Headhunters: Casting For A Different Set Of Characters

Search firms are no longer focusing on the top slots

With AT&T, Quaker Oats, Delta Air Lines, Unisys, and Apple Computer--to name a few---conducting highly public searches over the past year for chief executives, you might think that all the action for the big executive search firms is at the top. But it turns out the number of CEO searches is actually down this year.

So where are the hunters hunting? Further down the food chain, according to a soon-to-be-released quarterly report by the Association of Executive Search Consultants (AESC). For the first nine months of 1997, the survey of 115 executive recruiting firms found, the hunt for general management positions (nongeneral managers reporting to proxy-level executives) rose 56% over the same period in 1996. Searches for division heads and general managers rose nearly 8%. But searches at the CEO, chairman, and president level fell 16%. Searches for outside directors were down 7%.

POST HOLES. What's going on? In part, say recruiters, the falloff in top-level searches--as well as the pickup in lower-tier ones--are natural consequences of the explosion in outside CEO recruitment in 1995 and 1996. "With such heavy activity, you eventually have to see some cooldown," says Paul R. Ray Jr., AESC chairman and president and CEO of search firm Ray & Berndtson.

Moreover, many freshly minted CEOs are putting their stamp on organizations by bolstering management teams with new faces. That's the case with Delta Air Lines Inc. CEO Leo F. Mullin, who has hired SpencerStuart to find him a new chief financial officer to help carry out his plans. "The CEO has to make sure there's a commonality of vision and strategy," Mullin says. "It's a rare occurrence that a new CEO would come in and find everyone that he needs." More than airline experience, Mullin wants the new Delta CFO to have leadership qualities and serve as his "chief partner."

There's another factor driving the search for upper-level managers: In a still robust economy, job-hoppers have left many posts empty. In the first half of 1997, workers changed jobs at the highest rate of the decade, according to estimates by the Bureau of National Affairs Inc. It's not likely to slow: 46% of 5,000 execs surveyed last summer by interim management firm IMCOR, a division of Norrell Corp., said they expected their next job to last between one and five years.

CEOs--as well as their boards and investors--are also paying more attention to succession planning at all levels. This is a reaction to the long period of downsizing in the 1980s and 1990s that decimated much of the middle-management pool at large corporations. "Companies have not in the recent past been investing as heavily in bringing people up," says John S. Wood, consultant at Egon Zehnder International Inc. "If they're not able to grow them, they have to go get them."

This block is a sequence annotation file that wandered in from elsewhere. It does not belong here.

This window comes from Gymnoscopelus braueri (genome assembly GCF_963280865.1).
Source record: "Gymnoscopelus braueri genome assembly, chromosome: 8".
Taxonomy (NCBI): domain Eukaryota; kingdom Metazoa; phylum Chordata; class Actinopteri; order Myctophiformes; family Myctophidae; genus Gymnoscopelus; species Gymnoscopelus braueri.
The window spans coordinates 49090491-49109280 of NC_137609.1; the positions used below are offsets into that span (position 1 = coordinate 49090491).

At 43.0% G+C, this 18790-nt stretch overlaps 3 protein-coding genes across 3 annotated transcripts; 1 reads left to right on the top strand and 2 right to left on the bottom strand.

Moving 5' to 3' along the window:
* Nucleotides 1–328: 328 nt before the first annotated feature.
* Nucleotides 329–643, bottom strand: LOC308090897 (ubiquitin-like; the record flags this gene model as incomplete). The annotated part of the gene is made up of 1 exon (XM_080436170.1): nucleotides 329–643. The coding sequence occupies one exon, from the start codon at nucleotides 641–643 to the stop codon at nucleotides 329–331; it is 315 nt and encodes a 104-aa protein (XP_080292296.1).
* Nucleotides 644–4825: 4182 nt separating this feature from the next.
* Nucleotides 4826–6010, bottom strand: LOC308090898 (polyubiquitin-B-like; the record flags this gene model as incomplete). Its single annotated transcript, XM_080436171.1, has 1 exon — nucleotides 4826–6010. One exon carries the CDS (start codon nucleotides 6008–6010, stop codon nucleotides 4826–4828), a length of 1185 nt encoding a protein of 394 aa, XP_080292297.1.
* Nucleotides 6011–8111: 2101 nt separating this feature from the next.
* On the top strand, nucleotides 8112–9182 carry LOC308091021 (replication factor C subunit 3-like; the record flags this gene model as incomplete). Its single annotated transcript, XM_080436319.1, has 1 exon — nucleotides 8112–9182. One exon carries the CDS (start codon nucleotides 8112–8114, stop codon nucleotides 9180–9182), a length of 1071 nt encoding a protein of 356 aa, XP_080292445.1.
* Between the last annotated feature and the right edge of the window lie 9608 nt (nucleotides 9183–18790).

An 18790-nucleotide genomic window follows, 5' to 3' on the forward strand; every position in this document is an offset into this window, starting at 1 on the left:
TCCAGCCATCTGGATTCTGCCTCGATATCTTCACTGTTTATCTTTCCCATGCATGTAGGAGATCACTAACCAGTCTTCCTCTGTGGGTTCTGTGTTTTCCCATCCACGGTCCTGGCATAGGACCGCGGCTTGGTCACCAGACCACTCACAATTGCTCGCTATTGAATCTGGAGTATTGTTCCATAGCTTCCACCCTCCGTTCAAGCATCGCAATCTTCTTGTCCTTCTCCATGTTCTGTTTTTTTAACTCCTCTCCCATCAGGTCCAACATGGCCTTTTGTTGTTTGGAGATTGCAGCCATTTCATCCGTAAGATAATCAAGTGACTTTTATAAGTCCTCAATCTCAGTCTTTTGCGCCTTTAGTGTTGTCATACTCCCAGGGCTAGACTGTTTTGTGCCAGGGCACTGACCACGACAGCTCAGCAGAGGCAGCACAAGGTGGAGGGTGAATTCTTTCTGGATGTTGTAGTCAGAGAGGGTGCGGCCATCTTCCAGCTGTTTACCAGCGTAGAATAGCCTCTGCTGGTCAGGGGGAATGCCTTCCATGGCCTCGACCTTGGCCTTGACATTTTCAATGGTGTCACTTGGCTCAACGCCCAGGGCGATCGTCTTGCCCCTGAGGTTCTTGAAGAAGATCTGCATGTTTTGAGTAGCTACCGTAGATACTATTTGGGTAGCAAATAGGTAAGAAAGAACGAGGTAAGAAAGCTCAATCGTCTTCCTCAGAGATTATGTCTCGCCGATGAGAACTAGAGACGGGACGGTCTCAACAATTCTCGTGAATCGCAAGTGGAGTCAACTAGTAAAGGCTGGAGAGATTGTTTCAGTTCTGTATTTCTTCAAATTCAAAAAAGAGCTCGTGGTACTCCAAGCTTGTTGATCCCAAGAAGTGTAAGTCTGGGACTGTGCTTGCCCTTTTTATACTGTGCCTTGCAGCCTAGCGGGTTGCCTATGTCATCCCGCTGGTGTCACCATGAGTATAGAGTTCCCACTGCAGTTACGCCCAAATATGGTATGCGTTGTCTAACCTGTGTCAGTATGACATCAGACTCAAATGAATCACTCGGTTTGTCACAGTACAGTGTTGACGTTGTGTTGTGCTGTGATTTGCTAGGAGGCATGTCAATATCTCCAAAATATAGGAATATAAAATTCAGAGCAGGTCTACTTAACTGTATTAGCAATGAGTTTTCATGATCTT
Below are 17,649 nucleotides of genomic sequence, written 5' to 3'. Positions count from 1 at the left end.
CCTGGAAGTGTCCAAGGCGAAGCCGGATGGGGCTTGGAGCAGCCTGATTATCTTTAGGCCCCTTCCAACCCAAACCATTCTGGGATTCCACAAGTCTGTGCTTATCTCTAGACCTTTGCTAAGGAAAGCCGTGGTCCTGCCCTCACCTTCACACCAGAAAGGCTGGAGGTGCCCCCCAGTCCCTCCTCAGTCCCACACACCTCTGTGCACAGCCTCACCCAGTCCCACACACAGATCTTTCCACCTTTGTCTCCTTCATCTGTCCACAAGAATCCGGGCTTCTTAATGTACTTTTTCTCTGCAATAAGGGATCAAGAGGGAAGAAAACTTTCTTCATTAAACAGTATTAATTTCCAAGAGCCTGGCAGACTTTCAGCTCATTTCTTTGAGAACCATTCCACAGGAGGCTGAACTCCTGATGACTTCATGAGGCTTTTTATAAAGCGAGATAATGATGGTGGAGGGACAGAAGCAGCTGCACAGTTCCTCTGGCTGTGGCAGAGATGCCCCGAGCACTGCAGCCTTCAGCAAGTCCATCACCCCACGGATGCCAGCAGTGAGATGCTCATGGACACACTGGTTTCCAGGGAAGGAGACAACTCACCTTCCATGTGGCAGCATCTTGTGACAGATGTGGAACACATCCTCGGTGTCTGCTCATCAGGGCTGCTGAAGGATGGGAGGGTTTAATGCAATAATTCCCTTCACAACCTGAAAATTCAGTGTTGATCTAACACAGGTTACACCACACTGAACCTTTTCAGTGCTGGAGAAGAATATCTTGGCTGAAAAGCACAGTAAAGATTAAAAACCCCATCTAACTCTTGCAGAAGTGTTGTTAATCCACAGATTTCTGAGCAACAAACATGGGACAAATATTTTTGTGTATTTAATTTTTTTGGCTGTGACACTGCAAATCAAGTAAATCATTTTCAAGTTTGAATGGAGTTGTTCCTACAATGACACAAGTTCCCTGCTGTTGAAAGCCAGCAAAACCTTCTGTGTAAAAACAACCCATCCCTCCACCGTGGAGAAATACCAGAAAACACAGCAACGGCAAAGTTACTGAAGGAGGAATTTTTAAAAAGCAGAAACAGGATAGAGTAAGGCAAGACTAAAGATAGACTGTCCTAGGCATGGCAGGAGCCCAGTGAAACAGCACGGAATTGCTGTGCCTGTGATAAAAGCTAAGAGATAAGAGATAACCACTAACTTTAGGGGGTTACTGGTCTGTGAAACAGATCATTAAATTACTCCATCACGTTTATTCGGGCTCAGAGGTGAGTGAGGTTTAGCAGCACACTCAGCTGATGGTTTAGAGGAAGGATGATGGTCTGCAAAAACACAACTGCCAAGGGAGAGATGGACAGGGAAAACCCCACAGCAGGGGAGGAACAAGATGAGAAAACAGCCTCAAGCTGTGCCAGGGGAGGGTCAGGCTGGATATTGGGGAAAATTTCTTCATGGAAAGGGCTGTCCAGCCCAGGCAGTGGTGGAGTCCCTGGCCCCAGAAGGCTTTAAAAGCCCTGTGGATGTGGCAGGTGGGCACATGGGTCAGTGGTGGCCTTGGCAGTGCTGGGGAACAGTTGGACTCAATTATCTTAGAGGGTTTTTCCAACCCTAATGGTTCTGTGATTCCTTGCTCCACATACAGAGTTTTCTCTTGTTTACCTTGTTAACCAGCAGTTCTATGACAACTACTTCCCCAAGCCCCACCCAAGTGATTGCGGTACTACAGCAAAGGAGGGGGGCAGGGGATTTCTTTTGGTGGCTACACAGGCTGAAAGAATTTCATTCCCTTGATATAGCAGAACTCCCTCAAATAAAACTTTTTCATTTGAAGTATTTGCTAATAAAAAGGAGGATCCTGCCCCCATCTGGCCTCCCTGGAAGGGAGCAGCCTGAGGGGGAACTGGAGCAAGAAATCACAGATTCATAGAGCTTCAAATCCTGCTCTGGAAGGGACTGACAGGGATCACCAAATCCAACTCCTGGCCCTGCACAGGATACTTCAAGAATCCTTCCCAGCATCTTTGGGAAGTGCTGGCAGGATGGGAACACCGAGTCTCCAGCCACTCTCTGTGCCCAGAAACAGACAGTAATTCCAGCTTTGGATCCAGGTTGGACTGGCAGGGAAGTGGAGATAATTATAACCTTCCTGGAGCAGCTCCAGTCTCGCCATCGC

PepsiCo Inc., a well-regarded breeding ground for executive talent, is calling on search firms to fill blanks left by recent defections. In September, North American beverages head Brenda C. Barnes announced her plans to resign, several months after her husband, Treasurer Randy Barnes, left. CFO Karl M. von der Heyden has said he doesn't plan to stay on much longer. The company used Ray & Berndtson to find Brenda Barnes's replacement and has hired Egon Zehnder International for the CFO search. "I think it's Roger [Enrico] now making his imprint," says PaineWebber Inc. analyst Emmanuel Goldman. Usually, he says, "it would have just been internal."

Companies are also thinking ahead with a tactic known as the presearch. The idea is to scour the market--usually secretly to avoid alarming well-regarded insiders--well before an opening occurs. Presearches result in a short list of job candidates that may or may not be contacted at a later date. Such searches might be done before settling on an internal choice, says James M. Bagley, senior vice-president for human resources at MasterCard International Inc. Some presearch candidates are men and women the recruiters already know. Others are turned up in the process.

The trend is a big moneymaker for search firms, which can get between 40% and two-thirds of their normal fee. The number of presearches done by Russell Reynolds Associates, for example, has more than doubled since 1995.

While it's hard to beat the payoff of a major CEO search--the fee for placing Robert S. Morrison at Quaker Oats is believed to have been close to $1 million--the rising search volume is pushing the recruitment business to another record year. Revenues at the top 20 firms should rise some 25%, to as high as $7 billion, the fastest growth rate in recent history, according to Executive Recruiter News. "I've never been busier in my life," says Thomas J. Neff, chairman, U.S. of SpencerStuart.

But while volume is way up, profit margins may not be for much longer. Firms are usually paid one-third of an executive's guaranteed first-year compensation, and because CEO pay has skyrocketed faster than pay for other execs, the bottom lines of firms that concentrate on corner-office assignments have nowhere to go but down as the number of CEO assignments drop. "Top-end searches are far more profitable," says Neff. Still, he says he's not as worried about profits as he is about keeping up with the work load. "If you get clogged up doing 20% more work in the middle level, of more concern than profitability is client satisfaction." Still, in a boom time like this one, that's not the worst kind of concern to have.

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